• Author: Hans Binnendijk, Conor Rodihan
  • Publication Date: 06-2020
  • Content Type: Special Report
  • Institution: Atlantic Council
  • Abstract: The conventional military threat from Russia towards Europe most acutely affects a number of frontline Nordic and Baltic states from the Barents Sea in the Arctic through the Baltic Sea region: Estonia, Finland, Latvia, Lithuania, Norway, Poland, and Sweden. Since Russia’s invasion of Crimea in 2014, these countries, in concert with other Euro-Atlantic allies and partners, have concentrated on strengthening their own defenses and on developing and enhancing eight sets of different defense cooperation arrangements. As the only two non-NATO and militarily nonaligned nations in the region, Finland and Sweden’s role in regional security and their level of cooperation with these and other partners poses challenges as well as opportunities for deterrence and defense in Europe’s northeast. These two countries have particularly emphasized cooperation with partners as they seek to build an interlocking web of security relationships to improve defense in the region. The core arrangements within this network include: The Finnish-Swedish bilateral defense relationship; Nordic Defense Cooperation; Nordic-Baltic Eight; The Northern Group; NATO Partnerships; The European Union; Ad hoc arrangements such as the Joint Expeditionary Force; Framework Nations Concept, and European Intervention Initiative; Finnish-Swedish-US trilateral and bilateral defense cooperation. These “geometries of deterrence” vary in scope, scale, and membership, but taken together, they enhance a range of important components of deterrence. In Geometries of Deterrence, Hans Binnendijk and Conor Rodihan assess the contributions of each of these arrangements against an ideal or “gold standard” for conventional military deterrence, before evaluating the arrangements collectively and offering recommendations to further strengthen deterrence for Finland, Sweden, and indeed for all of Northeastern Europe.
  • Topic: Security, Defense Policy, NATO, Partnerships
  • Political Geography: Russia, Europe, Eurasia, Northern Europe
  • Author: Mark E. Ferguson, Christopher Harper, Richard D. Hooker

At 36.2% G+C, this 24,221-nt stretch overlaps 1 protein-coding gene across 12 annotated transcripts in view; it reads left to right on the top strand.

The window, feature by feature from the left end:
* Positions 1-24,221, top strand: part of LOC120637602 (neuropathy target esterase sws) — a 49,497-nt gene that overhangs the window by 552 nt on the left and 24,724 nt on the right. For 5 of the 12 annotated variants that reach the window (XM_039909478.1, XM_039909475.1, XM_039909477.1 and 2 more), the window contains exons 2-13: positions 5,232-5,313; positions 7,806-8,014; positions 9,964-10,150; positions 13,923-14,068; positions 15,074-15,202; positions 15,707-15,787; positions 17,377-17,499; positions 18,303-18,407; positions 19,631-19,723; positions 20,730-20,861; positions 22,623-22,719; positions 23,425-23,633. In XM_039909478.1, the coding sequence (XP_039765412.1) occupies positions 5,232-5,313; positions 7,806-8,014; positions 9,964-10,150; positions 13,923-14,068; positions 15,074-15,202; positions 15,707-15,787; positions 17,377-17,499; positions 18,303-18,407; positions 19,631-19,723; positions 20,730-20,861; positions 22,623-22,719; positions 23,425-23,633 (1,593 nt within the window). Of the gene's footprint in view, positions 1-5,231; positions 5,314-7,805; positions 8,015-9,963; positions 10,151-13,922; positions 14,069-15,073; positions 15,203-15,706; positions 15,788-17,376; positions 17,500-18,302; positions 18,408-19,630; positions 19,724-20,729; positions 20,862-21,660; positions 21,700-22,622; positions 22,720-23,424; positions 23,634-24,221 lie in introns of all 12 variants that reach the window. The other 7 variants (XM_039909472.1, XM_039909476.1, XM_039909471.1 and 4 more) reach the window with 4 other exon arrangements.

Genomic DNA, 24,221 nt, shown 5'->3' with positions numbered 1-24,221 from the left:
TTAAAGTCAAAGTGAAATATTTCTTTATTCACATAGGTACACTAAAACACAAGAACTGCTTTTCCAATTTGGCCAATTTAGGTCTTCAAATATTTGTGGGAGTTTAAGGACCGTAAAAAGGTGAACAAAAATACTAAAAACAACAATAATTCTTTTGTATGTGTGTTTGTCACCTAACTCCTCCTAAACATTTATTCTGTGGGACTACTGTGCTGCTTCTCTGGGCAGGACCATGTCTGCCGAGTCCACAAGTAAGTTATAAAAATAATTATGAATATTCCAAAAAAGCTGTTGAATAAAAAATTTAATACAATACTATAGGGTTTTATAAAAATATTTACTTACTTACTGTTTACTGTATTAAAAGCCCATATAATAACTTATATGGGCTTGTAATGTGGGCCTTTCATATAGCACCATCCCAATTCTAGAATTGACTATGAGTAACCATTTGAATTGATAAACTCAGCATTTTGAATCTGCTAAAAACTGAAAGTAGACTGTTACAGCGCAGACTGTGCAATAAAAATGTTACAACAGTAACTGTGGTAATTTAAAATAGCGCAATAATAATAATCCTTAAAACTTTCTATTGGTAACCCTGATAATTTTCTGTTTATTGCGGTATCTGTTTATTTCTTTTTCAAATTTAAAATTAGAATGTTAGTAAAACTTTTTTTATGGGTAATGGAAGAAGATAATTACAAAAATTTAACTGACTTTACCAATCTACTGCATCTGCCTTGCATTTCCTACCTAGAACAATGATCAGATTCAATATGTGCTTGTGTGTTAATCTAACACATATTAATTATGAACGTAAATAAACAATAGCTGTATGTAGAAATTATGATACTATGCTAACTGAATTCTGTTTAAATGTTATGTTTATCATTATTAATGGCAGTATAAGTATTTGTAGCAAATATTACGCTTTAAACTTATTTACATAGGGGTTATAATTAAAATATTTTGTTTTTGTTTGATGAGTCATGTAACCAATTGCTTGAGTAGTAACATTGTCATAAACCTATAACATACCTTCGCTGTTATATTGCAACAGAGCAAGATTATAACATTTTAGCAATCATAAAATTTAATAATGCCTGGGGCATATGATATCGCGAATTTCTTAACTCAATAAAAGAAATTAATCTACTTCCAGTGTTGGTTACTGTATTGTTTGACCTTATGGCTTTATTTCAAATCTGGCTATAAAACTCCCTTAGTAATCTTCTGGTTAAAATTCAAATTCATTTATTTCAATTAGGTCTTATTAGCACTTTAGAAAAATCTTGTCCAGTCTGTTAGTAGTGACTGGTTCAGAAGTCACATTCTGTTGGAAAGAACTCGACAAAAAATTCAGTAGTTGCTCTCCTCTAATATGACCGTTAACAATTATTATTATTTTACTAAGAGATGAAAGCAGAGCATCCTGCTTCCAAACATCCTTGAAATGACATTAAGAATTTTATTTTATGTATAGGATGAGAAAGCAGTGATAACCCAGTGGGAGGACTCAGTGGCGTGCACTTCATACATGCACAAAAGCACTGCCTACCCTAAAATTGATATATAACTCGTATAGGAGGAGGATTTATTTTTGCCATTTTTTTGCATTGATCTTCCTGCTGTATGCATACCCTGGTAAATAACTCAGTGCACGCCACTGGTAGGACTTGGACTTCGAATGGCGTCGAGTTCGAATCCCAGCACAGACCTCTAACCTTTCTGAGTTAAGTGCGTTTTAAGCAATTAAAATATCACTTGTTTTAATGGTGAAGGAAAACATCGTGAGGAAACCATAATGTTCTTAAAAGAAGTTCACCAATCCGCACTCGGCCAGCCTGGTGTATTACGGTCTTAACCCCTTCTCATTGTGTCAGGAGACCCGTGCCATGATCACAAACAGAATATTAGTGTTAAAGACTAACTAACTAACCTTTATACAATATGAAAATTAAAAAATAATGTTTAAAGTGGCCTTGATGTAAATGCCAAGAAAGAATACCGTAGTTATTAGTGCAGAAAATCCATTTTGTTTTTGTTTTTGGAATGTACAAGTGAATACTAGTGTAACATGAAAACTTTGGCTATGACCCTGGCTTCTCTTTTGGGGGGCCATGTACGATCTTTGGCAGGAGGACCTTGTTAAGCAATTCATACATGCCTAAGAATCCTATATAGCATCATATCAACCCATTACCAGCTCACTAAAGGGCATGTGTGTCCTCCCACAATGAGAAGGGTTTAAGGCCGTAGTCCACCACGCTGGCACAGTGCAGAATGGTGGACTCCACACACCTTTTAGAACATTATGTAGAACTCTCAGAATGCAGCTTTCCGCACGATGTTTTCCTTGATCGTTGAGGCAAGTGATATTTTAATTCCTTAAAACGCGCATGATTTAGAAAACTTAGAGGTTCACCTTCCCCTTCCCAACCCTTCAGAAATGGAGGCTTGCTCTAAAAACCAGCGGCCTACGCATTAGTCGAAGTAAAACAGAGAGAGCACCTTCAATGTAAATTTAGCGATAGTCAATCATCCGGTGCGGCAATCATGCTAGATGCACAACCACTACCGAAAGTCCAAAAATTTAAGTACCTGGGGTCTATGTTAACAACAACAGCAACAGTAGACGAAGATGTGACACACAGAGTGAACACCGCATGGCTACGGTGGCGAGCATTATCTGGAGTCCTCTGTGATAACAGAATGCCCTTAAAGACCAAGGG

• Publication Date: 11-2019
  • Content Type: Special Report
  • Institution: Atlantic Council
  • Abstract: Since the Russian occupation of Crimea in 2014, NATO threat perceptions have significantly intensified, particularly with regard to the three Baltic states of Estonia, Latvia, and Lithuania that today face the most direct threat of any of NATO’s allies. To deter aggression in the Baltic region, NATO must deploy a credible and effective defense, grounded in a comprehensive understanding of adversary capabilities, actions and intent. A critical element of deterrence and defense is NATO Joint Intelligence, Surveillance, and Reconnaissance a networked system of sensors, collectors and analysts fielded by the Alliance and its member states to provide situational awareness, early warning and if necessary, decision support for combat operations. Put simply JISR is about getting the right information to the right person, at the right time in the right format. But if a crisis erupted in the Baltic Sea region, is NATO equipped to gather and process the information necessary to give commanders on the ground a clear operating picture? What improvements, if any, could be made to the way NATO and NATO allies collect and process intelligence? To answer these and other questions, the Atlantic Council’s Scowcroft Center for Strategy and Security assembled a task force of leading regional security experts, led by co-chairs ADM Mark E. Ferguson, III, USN (Ret.) and AM Sir Christopher Harper, RAF (Ret.) and project director Dr. Richard D. Hooker, Jr, that examined NATO’s JISR posture in the Baltic Sea region and offers a series of recommendations to improve both collection and processing of vital intelligence so that NATO is ready to meet any challenge that may be waiting over the horizon.
  • Topic: NATO, Intelligence, Drones, Surveillance
  • Political Geography: Europe, Northern Europe, Baltic Sea